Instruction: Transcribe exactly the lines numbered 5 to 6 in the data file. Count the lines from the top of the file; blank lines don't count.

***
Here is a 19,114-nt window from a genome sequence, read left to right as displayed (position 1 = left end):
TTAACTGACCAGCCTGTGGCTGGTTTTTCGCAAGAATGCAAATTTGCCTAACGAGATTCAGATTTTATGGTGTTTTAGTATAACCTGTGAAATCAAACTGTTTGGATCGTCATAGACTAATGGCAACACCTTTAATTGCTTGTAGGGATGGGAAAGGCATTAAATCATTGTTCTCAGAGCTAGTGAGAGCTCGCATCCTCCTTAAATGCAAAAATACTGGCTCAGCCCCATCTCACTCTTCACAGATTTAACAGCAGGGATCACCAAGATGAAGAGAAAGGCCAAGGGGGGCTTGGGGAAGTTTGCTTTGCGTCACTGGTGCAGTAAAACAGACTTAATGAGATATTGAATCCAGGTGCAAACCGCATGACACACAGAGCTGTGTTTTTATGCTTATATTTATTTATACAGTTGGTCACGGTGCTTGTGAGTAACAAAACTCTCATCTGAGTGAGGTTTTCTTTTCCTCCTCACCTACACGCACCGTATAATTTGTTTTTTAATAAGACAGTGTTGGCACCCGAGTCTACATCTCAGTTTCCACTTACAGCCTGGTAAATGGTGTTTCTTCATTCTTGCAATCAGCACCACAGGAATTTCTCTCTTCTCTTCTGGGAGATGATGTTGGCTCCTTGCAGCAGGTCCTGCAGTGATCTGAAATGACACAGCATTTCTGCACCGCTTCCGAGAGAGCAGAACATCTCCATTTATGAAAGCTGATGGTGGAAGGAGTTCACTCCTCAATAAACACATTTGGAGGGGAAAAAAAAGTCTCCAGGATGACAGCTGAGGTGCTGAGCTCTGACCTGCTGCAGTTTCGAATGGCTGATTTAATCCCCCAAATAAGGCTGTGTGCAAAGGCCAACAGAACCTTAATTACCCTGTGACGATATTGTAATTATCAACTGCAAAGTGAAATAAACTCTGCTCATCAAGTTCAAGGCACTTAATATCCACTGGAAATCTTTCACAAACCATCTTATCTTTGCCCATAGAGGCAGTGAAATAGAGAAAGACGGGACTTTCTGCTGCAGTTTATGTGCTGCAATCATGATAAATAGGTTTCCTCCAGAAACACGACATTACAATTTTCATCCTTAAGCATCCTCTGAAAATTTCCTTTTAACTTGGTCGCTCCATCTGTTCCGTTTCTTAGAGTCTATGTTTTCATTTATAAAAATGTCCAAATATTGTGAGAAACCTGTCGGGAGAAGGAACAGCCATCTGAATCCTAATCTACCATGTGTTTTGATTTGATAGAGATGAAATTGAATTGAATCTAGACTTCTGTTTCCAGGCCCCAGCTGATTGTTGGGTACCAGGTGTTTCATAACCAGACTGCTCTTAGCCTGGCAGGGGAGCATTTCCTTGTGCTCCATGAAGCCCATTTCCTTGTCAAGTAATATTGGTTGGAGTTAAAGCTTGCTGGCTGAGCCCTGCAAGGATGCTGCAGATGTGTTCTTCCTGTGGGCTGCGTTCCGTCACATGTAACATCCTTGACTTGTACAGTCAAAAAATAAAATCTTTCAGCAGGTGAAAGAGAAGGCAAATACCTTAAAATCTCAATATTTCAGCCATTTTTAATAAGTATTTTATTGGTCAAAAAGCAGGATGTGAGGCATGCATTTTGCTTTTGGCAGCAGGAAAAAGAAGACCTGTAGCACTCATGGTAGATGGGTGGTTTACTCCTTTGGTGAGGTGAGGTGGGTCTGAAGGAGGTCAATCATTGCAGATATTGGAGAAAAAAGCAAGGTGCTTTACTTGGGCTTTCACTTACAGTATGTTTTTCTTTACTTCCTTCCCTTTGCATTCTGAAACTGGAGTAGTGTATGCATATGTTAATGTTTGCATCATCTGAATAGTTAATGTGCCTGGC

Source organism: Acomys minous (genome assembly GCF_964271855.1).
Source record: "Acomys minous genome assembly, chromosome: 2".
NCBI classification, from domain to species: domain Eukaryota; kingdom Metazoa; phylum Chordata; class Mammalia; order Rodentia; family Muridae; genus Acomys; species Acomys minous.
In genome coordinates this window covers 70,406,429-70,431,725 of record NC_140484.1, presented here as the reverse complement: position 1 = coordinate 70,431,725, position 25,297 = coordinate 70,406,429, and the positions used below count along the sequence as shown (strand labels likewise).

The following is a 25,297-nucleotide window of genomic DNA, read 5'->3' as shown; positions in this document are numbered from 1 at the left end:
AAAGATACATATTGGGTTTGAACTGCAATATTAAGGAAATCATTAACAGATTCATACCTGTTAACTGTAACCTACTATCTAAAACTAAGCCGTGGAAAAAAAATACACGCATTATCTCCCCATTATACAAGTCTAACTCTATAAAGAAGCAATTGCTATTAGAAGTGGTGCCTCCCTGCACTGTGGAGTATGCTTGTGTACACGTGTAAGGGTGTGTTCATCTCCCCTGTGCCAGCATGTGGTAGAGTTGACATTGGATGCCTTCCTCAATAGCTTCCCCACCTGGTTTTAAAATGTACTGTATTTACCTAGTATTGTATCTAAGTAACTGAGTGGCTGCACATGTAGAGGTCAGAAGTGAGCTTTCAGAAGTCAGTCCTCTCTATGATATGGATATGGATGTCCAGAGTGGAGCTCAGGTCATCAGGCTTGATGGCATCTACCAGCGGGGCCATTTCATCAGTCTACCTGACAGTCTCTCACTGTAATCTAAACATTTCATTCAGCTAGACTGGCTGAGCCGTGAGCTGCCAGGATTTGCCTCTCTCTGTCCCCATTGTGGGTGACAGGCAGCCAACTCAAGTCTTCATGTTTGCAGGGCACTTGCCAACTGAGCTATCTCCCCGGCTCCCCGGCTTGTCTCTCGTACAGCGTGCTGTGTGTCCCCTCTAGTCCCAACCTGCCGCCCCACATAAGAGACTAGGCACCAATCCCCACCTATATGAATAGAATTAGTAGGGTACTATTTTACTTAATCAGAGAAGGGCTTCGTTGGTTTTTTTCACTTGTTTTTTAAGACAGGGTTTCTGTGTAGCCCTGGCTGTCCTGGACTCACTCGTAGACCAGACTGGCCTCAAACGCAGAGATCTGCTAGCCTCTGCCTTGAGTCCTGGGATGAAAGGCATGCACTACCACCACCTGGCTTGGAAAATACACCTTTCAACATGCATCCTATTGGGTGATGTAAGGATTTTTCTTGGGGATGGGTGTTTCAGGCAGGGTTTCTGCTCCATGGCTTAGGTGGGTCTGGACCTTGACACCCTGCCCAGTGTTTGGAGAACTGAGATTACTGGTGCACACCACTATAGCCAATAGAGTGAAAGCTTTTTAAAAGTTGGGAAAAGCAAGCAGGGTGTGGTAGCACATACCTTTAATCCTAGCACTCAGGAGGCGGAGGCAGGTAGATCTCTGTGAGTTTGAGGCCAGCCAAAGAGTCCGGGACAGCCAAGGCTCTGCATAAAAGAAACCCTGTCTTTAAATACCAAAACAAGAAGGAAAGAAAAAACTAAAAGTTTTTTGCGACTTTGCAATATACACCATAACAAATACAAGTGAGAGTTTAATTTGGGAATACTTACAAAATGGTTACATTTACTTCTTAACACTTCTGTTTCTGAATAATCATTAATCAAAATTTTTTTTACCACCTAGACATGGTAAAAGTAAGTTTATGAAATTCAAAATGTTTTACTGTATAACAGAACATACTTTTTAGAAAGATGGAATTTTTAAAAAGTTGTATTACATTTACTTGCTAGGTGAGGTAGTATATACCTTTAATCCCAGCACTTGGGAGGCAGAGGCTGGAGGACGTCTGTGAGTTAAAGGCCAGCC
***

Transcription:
NCBI classification, from domain to species: domain Eukaryota; kingdom Metazoa; phylum Chordata; class Mammalia; order Rodentia; family Muridae; genus Acomys; species Acomys minous.
In genome coordinates this window covers 70,406,429-70,431,725 of record NC_140484.1, presented here as the reverse complement: position 1 = coordinate 70,431,725, position 25,297 = coordinate 70,406,429, and the positions used below count along the sequence as shown (strand labels likewise).